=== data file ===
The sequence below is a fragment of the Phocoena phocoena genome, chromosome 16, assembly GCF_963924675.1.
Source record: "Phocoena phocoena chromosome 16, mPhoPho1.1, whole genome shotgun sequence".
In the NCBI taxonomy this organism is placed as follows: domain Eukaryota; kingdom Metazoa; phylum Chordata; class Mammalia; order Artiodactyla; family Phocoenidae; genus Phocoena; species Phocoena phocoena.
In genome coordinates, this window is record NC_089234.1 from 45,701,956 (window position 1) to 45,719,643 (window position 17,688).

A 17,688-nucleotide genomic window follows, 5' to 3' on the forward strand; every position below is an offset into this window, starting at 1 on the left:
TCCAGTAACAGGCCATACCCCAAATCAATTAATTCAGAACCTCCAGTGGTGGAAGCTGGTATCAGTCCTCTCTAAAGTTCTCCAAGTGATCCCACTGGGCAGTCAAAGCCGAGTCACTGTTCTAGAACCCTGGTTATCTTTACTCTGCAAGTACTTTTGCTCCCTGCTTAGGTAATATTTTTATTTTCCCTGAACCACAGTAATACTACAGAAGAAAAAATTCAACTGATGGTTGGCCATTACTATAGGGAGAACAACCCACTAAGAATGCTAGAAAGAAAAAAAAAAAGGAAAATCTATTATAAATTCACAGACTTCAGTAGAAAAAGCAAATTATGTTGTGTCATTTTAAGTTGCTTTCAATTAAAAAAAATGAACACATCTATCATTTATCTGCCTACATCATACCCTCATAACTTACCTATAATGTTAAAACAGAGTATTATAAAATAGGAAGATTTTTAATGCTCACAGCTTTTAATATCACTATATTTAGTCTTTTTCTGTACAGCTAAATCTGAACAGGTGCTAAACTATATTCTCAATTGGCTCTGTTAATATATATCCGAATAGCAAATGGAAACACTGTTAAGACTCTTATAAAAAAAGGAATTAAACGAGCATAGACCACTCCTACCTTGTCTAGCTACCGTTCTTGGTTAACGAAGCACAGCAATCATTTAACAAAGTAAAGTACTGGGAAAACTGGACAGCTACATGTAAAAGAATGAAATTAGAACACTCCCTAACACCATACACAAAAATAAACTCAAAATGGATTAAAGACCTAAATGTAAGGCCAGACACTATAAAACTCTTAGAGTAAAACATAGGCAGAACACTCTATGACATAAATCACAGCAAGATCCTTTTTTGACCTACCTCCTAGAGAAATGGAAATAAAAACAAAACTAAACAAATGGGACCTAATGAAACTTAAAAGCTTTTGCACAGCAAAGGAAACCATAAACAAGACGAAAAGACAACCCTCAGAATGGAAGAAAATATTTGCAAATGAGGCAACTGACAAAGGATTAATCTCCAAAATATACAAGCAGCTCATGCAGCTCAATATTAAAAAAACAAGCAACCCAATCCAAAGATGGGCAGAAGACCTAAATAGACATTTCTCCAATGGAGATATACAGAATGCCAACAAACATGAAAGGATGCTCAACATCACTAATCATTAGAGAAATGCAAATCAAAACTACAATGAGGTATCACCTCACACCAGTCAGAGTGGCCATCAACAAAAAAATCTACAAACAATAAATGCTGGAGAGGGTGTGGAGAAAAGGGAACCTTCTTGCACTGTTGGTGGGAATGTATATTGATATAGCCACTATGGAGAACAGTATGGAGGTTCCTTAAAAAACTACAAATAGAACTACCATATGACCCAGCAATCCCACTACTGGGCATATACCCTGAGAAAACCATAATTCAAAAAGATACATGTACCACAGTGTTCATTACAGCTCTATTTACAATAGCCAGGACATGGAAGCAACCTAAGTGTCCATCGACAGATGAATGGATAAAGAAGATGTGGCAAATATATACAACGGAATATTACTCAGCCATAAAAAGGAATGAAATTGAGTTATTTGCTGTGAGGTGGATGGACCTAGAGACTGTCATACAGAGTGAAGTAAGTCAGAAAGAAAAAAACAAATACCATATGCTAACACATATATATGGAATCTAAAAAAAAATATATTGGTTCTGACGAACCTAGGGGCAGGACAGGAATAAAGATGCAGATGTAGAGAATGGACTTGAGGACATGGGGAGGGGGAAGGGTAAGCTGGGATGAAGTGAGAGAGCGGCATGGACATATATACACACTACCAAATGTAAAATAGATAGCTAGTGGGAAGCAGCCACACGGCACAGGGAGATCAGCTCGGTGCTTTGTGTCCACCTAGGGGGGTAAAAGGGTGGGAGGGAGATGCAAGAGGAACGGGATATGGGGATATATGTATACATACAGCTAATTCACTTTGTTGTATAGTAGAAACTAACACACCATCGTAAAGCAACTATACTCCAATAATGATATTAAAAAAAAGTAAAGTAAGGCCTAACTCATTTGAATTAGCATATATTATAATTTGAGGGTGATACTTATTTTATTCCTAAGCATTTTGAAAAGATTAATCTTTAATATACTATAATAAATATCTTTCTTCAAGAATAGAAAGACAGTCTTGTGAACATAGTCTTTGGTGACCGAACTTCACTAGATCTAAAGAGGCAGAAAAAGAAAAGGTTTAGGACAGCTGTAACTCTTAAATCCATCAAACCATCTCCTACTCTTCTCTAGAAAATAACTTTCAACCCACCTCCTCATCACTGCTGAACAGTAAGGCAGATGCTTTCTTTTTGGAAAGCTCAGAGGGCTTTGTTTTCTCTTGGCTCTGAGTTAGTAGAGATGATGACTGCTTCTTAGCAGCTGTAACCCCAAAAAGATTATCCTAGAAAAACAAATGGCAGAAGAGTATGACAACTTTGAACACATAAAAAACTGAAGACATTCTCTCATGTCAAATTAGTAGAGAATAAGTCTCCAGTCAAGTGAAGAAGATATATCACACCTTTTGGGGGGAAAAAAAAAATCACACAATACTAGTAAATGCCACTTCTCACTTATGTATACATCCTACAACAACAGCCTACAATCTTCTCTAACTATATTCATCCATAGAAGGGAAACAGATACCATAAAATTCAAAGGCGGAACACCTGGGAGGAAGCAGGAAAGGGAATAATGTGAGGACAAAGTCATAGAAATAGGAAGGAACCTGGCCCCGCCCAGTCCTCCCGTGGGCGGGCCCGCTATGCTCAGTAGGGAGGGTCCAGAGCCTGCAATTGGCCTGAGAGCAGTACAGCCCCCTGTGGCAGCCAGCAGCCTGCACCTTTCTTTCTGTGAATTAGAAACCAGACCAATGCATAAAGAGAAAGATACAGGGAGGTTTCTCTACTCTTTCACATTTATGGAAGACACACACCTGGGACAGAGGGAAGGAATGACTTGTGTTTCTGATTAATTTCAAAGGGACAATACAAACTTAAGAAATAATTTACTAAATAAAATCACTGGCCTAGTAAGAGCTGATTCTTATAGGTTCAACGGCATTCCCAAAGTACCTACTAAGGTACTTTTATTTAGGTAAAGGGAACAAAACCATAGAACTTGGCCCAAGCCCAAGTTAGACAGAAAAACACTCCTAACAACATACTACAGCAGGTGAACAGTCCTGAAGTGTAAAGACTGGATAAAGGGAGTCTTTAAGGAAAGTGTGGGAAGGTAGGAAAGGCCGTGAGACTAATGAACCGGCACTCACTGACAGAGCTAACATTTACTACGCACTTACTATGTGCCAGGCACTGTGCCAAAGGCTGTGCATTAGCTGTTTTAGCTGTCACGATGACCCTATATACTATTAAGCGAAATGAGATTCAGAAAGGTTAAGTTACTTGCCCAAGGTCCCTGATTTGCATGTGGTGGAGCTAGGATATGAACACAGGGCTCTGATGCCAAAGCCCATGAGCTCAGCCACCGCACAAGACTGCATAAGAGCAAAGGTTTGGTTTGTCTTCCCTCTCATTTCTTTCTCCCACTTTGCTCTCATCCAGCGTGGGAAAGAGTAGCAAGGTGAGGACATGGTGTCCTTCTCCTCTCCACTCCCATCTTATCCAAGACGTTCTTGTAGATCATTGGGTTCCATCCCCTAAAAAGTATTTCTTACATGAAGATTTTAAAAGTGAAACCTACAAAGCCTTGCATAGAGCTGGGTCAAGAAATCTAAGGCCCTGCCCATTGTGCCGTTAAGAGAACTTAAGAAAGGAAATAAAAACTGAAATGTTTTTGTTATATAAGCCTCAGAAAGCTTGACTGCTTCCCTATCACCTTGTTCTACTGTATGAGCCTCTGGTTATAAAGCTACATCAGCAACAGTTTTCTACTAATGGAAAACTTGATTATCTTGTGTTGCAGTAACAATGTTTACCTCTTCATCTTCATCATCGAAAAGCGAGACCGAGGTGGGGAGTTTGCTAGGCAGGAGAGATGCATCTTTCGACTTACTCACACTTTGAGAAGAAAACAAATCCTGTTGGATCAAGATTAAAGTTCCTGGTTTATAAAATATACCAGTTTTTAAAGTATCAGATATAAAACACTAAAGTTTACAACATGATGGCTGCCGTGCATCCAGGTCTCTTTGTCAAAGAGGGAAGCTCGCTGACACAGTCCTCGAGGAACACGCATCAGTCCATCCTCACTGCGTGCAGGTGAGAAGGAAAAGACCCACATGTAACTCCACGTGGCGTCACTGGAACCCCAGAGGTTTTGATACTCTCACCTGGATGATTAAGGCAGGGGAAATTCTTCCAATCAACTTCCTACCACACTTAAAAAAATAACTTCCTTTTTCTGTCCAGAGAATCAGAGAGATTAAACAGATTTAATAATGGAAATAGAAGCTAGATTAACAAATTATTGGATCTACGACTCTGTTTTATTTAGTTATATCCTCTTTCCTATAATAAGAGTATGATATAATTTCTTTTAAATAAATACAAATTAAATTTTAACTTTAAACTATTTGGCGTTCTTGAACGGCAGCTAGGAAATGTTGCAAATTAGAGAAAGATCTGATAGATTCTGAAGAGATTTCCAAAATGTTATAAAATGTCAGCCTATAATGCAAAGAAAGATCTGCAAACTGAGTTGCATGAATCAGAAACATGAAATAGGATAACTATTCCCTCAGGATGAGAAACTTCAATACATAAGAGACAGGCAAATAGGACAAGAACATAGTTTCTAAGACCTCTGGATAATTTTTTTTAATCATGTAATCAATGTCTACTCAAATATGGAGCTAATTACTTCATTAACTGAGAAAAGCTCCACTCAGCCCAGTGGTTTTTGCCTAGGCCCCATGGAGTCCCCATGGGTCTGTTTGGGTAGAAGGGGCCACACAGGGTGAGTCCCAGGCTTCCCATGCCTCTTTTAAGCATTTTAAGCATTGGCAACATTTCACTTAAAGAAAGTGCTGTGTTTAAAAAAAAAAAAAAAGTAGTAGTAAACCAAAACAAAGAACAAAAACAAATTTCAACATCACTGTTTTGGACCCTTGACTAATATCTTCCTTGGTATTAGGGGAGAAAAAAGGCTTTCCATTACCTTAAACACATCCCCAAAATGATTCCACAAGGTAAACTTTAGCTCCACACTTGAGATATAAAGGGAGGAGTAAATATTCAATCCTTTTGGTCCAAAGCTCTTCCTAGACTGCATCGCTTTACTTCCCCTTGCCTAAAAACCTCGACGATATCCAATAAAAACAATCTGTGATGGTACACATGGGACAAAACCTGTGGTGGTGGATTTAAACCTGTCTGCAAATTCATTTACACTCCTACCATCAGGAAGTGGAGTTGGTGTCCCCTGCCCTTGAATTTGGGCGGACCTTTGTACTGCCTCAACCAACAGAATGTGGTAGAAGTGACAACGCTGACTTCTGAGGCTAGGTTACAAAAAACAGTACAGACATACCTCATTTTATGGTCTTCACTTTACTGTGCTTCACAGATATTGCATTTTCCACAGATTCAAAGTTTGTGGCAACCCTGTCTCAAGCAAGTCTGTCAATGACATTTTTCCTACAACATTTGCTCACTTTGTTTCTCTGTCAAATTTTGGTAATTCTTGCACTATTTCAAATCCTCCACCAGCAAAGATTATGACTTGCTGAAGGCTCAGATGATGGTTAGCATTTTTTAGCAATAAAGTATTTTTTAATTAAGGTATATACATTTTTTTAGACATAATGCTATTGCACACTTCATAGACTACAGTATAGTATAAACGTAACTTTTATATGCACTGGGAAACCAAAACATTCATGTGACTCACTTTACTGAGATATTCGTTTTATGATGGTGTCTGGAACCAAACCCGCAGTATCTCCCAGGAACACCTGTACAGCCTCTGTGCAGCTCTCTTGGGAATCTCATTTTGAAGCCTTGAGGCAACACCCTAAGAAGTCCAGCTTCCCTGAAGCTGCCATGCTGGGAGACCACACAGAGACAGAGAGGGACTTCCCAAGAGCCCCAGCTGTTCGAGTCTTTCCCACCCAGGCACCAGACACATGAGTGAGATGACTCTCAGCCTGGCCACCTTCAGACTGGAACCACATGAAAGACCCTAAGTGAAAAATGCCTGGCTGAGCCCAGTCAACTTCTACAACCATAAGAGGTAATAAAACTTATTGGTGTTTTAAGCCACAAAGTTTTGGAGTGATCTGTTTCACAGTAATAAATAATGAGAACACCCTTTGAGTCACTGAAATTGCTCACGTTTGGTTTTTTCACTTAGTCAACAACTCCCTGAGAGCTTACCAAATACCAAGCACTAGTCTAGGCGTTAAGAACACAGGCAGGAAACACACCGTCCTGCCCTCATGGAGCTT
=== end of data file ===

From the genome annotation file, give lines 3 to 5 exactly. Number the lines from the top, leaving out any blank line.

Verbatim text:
In the NCBI taxonomy this organism is placed as follows: domain Eukaryota; kingdom Metazoa; phylum Chordata; class Mammalia; order Artiodactyla; family Phocoenidae; genus Phocoena; species Phocoena phocoena.
In genome coordinates, this window is record NC_089234.1 from 45,701,956 (window position 1) to 45,719,643 (window position 17,688).

A 17,688-nucleotide genomic window follows, 5' to 3' on the forward strand; every position below is an offset into this window, starting at 1 on the left: